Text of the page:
The tennis pro, whose season of 'The Bachelor' premieres Monday, tells PEOPLE "the rose ceremonies are the hardest part" of being the dating show's lead
While the tennis pro, 28, looked forward to finding love, he tells PEOPLE he didn’t enjoy being the one making the cuts this time around.
“It sucks,” Graziadei admits of having to choose who won't receive a rose. “It's not fun to be that guy. The rose ceremonies are the hardest part, especially on night 1, because you don't even get the chance to talk to everyone. It's not a fun position to be in. There's no way someone enjoys that part.”
Graziadei says he tried “to be as compassionate as possible and go with my gut.”
Coming off of 28-year-old Lawson’s season, in which Graziadei was dumped after the Bachelorette accepted accept Dotun Olubeko’s proposal, the Hawaii resident says he focused on “getting back to feeling like myself.”
“It is a tough time, but I have so much love and respect for her and Dotun that it was helpful to watch their journey to see how beautiful their love was,” Graziadei says. “But it was also really helpful to go back to Hawaii for a few months before filming started and just get back to being me. It was a really important time in my life. I focused on getting ready to feel like I can take that step again to meet someone.”
Graziadei took some valuable lessons away from his time on The Bachelorette.
“One of the things I learned was [that] opening up more is a great thing,” he says. “I was able to be vulnerable. I was able to share things that I maybe held for a while, and I think that that was what Charity gave me. She created that space and I try to do the same thing on my season. As much as possible, I try to make the women feel comfortable, feel like I was there to listen if they're willing to share, just try to create that space to let them tell their own stories.”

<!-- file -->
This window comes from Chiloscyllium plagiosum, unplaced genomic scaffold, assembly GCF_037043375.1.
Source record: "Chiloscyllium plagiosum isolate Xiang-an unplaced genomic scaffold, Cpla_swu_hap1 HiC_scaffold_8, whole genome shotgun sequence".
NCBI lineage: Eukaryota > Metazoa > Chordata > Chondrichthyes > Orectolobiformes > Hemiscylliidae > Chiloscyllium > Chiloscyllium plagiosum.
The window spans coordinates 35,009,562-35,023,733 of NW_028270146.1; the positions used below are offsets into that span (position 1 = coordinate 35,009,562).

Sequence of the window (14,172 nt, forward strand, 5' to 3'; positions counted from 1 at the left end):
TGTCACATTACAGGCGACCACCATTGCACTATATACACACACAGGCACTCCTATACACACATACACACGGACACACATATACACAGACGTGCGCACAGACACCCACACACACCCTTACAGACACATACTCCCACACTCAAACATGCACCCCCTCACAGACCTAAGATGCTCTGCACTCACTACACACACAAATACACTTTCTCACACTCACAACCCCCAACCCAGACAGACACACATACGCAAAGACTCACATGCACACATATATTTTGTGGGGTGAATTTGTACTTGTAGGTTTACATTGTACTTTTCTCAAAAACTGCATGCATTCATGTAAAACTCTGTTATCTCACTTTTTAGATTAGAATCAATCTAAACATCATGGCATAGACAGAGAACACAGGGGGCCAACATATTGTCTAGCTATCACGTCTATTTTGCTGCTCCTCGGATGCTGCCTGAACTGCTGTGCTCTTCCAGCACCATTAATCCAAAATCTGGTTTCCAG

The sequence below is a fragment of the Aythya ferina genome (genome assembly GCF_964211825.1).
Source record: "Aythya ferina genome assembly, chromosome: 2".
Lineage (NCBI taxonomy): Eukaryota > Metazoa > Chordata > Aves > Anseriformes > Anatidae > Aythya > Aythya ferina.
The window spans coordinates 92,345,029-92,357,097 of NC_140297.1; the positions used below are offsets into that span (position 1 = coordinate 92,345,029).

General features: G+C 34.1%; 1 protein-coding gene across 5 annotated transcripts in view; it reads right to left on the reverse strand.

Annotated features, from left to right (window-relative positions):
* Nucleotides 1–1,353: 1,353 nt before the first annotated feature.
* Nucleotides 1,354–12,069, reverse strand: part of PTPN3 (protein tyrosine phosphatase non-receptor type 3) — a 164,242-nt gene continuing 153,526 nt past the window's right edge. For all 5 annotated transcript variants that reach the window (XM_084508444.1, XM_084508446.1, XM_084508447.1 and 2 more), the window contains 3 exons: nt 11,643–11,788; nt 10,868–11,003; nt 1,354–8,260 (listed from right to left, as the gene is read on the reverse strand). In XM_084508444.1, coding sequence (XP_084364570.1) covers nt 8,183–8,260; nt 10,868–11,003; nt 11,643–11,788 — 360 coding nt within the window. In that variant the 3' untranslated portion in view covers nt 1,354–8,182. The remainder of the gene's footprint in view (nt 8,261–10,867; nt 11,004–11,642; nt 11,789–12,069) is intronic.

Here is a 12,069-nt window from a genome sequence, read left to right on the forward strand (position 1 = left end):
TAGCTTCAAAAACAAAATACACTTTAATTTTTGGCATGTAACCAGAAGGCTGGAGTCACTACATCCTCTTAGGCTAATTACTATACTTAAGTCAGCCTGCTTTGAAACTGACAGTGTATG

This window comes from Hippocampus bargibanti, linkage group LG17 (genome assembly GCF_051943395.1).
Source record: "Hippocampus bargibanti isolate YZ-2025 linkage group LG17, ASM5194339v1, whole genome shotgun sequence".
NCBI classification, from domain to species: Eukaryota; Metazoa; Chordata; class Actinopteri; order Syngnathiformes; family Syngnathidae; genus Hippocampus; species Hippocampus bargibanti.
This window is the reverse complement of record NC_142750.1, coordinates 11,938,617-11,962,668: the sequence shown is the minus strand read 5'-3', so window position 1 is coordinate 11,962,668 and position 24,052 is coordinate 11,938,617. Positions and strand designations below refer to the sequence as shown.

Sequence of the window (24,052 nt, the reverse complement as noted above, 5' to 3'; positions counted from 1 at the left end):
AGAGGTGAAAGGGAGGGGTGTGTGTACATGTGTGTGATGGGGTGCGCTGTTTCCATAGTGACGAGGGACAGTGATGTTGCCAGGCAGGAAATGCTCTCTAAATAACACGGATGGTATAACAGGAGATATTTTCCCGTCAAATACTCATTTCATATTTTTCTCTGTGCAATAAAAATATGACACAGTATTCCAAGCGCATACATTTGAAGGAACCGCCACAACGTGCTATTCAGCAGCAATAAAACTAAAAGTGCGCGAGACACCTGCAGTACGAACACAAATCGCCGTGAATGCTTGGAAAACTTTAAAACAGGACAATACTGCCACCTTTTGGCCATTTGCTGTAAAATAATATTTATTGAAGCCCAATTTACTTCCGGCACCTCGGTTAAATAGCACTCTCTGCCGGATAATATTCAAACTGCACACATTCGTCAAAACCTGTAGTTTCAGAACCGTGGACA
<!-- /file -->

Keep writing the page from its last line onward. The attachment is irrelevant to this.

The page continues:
Because of that approach, Graziadei thinks “there's going to be a lot of beautiful stories that people will resonate with” on his season.
Graziadei tried to use those listening skills to help navigate the drama when it inevitably unfolded.
“When you put that many women in a household and you put them in the setting, it's not easy,” the West Chester University grad says. “I figured that out pretty early on, that no matter how much I tried to navigate it, it's not going to be perfect. I always tried to listen, be understanding, talk to the women, make sure they know their feelings are valid. But there's no correct way to handle it. And I'm sure the people have opinions throughout the season.”
As for what Graziadei hoped to find in a partner, “I want someone that's kind, understanding, compassionate, can think of others before they think of themselves,” he shares. “I obviously want to be drawn to them with that beauty, but it comes in so many different ways.”
Graziadei can’t say whether or not he found that perfect match on The Bachelor, but he teases a happy ending.
“I can just tell you that the ending is going to be worth tuning into,” he says. “And I'm happy right now.”
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The Bachelor season 28 premieres Monday at 8 p.m. ET on ABC.
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